Patients with subclinical hypothyroidism are being encouraged to discuss their treatment with their doctors.

CASE STUDY

Frances King, 56, from Dunston, Gateshead.

“I took part in the study because I was first diagnosed with a borderline underactive thyroid 27 years ago but never had any treatment. I‘d never been ill but always had a lack of energy and generally felt tired and lethargic. As soon as I was put on the medication I noticed a difference. Since the trial I’ve been back to my GP and have been prescribed thyroxine. I now have more energy and feel brighter.

I’ve battled with my weight for years but since getting the medication I’ve lost a couple of stones because I’m more motivated to do things. I’ve got a real zest for life - I run up the stairs, I’ve got the energy to walk the dogs and I’m out gardening which I hadn’t been doing.”
Back to top
View user's profile Send private message Visit poster's website
adedios
SuperPoster


Joined: 06 Jul 2005
Posts: 5060
Location: Angel C. de Dios

PostPosted: Fri Jun 08, 2007 9:43 am    Post subject: Hormone that signals fullness also curbs fast food consumpti Reply with quote

American Physiological Society

Hormone that signals fullness also curbs fast food consumption and tendency to binge eat
BETHESDA, Md. (June 7, 2007) -- The synthetic form of a hormone previously found to produce a feeling of fullness when eating and reduce body weight, also may help curb binge eating and the desire to eat high-fat foods and sweets. The findings on fast food consumption and binge eating tendencies are based on a 6-week research study of 88 obese individuals.

The research, entitled “Pramlintide treatment reduces 24-hour caloric intake and meal sizes and improves control of eating in obese subjects,” appears in the online edition of the American Journal of Physiology-Endocrinology and Metabolism. Pramlintide is the synthetic form of amylin, a satiety hormone produced by the beta cells of the pancreas, which also produce insulin.

“Satiety hormones are commonly thought to control food intake by signaling to the brain when we are full,” said Christian Weyer, M.D., the study’s senior author and executive director of clinical research at Amylin Pharmaceuticals, Inc., in San Diego, Calif. “The findings of our clinical study further suggest that satiety hormones such as amylin can exert multiple effects on human eating behavior, such as reduced intake of highly-palatable foods and reduced binge eating tendency.”

Pramlintide is marketed in the U.S. by Amylin Pharmaceuticals, under the brand name Symlin, to treat diabetes and control blood sugar. Amylin is one of several hormones secreted when eating and is known to work in partnership with insulin to regulate blood sugar. Pramlintide is also under development as a potential drug for obesity.

The study was carried out in 10 U.S. research sites and was reported by Steven R. Smith of the Pennington Biomedical Research Center in Baton Rouge, La.; John E. Blundell of the University of Leeds, United Kingdom; and Colleen Burns, Cinzia Ellero, Brock E. Schroeder, Nicole C. Kesty, Kim Chen, Amy E. Halseth, Cameron W. Lush and Christian Weyer, all of Amylin Pharmaceuticals.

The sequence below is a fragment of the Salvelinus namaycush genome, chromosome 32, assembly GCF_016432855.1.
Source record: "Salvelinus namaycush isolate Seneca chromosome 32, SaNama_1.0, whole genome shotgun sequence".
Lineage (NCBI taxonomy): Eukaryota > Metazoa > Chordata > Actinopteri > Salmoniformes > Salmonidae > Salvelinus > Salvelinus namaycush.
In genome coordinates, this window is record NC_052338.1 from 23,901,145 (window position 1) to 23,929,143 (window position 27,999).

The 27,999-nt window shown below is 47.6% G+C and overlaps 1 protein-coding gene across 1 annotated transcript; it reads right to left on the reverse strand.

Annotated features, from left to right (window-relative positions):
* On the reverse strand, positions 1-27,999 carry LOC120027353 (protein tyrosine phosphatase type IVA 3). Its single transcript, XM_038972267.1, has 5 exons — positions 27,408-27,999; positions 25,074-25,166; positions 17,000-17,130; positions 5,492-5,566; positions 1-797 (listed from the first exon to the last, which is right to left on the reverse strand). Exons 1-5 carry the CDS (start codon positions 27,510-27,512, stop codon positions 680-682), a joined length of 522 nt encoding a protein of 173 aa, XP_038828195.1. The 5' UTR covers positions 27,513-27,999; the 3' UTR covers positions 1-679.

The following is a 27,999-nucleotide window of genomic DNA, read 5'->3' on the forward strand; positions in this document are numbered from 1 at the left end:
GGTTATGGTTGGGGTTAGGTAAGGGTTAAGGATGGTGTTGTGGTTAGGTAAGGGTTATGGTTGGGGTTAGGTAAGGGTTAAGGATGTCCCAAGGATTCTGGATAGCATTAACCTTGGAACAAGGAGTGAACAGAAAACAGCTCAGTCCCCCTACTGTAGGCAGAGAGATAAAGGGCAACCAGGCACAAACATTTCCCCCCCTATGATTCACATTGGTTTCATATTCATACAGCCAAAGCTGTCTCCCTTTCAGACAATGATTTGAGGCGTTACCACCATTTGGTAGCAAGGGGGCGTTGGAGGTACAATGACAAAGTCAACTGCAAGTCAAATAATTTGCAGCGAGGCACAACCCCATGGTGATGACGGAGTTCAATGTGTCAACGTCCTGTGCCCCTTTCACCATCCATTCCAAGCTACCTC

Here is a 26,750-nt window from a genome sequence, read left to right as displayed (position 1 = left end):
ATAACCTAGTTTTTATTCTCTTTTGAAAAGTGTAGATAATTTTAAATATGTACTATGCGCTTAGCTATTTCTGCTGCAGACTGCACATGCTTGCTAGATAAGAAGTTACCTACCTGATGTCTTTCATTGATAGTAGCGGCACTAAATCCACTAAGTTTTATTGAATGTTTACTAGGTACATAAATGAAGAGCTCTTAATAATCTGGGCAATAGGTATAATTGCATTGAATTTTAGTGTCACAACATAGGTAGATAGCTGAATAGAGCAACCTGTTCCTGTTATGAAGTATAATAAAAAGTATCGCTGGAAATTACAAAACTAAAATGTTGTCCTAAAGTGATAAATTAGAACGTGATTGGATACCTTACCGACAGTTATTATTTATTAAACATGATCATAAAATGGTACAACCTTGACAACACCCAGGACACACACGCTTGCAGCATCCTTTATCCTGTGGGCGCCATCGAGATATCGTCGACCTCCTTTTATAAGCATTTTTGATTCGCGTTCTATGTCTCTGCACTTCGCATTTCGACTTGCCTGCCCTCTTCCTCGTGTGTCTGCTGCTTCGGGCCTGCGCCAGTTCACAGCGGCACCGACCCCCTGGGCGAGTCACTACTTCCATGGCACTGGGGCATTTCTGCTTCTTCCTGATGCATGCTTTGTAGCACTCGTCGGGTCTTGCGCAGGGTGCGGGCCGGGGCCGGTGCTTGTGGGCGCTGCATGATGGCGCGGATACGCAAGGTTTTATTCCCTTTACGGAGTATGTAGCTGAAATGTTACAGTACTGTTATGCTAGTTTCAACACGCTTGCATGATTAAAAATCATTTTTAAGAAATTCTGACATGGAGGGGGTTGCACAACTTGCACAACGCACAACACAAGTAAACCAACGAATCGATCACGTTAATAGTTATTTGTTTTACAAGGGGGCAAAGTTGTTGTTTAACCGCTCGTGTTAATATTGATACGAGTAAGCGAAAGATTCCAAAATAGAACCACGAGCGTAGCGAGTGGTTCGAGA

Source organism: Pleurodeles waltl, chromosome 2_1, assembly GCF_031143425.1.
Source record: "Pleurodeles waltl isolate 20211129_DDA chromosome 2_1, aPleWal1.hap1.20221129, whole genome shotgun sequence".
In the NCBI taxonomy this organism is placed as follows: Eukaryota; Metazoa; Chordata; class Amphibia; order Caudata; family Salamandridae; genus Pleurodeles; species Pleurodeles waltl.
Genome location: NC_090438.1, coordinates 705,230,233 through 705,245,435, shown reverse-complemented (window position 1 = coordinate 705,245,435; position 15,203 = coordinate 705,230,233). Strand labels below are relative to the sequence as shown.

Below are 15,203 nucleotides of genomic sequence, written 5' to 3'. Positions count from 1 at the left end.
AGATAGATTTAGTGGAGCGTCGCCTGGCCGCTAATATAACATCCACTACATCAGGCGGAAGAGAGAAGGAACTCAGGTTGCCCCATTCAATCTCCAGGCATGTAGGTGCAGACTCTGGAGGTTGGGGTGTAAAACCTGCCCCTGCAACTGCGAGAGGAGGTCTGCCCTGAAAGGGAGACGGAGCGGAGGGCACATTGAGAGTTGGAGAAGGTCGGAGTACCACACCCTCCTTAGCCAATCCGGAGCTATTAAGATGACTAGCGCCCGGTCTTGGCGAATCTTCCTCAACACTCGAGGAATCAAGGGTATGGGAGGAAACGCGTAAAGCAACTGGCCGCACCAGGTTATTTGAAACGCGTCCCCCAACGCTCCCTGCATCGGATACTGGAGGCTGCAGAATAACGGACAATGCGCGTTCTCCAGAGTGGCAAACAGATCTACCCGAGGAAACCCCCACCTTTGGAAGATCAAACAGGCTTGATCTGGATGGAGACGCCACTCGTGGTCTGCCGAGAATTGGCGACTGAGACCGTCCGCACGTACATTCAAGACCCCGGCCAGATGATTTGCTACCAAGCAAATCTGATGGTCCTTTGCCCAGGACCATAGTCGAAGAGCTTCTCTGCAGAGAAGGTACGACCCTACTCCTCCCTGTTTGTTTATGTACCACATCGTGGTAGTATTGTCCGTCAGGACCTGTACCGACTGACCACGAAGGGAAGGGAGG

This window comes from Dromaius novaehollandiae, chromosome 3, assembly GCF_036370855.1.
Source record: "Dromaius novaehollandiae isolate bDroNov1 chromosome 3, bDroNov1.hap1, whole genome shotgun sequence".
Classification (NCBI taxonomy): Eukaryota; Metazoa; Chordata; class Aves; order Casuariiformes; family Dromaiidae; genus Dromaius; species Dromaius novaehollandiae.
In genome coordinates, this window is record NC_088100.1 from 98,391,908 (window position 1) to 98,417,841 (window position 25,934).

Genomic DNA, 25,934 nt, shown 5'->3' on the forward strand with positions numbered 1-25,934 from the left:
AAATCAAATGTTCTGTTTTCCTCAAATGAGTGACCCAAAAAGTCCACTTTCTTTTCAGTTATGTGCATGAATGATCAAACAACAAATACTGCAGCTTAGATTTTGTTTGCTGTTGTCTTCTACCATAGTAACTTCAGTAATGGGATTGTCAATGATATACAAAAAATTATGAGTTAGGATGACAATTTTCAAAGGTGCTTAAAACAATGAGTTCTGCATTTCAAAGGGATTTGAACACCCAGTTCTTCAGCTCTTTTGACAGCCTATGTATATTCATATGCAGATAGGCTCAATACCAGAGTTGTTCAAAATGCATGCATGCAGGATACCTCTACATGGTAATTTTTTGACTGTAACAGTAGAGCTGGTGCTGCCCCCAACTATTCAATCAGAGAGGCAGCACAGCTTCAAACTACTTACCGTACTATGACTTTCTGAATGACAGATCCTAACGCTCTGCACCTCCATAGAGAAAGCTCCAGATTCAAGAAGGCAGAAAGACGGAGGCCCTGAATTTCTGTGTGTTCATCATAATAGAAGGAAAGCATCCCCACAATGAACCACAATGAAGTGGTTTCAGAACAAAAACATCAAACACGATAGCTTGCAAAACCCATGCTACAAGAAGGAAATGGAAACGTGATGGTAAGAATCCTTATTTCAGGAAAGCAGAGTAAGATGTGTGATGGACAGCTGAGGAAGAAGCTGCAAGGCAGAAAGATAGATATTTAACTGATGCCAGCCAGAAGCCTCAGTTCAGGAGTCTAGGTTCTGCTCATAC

Multi-center, double-blind study

Eighty eight volunteers, comprised of obese men and obese post-menopausal women, 25-60 years old, took part in the 6-week study. (Pre-menopausal females were excluded because estrogen affects hunger and eating.) Participants were divided into treatment and placebo groups at a 2:1 ratio. Neither participants nor investigators knew which subjects were receiving placebo and which pramlintide.

Participants began with a four-day inpatient stay. All subjects received placebo during the first two days. The treatment period began on day three. The subjects received pramlintide or placebo via subcutaneous injection 15 minutes prior to each meal: breakfast, lunch and dinner. They continued their assigned regimen during a 5-week outpatient period (days 5-41) but reported for brief visits to the research unit on days 17 and 31. They returned for a final three days as inpatients, ending the experiment at day 44.

Participants maintained their typical exercise habits and made no lifestyle changes that could account for weight loss. During the inpatient stays, food intake was measured throughout the day under carefully controlled conditions. Participants were allowed to eat as much as they wanted but were told to eat until they were comfortably full.

On inpatient days 1, 3, and 43, offerings included such foods as bagels and cream cheese, muffins, cereal, fruit, sandwiches, casseroles, salads, tortilla chips, potato chips, cookies and soft drinks. They were also offered an evening snack that included peanut butter sandwiches and a cookie.

On inpatient days 2, 4, and 44, participants received a high-fat, high-sugar lunch that included deep-dish pizzas, ice cream and high fructose corn syrup-sweetened soft drinks. These three meals were the “fast-food challenge.”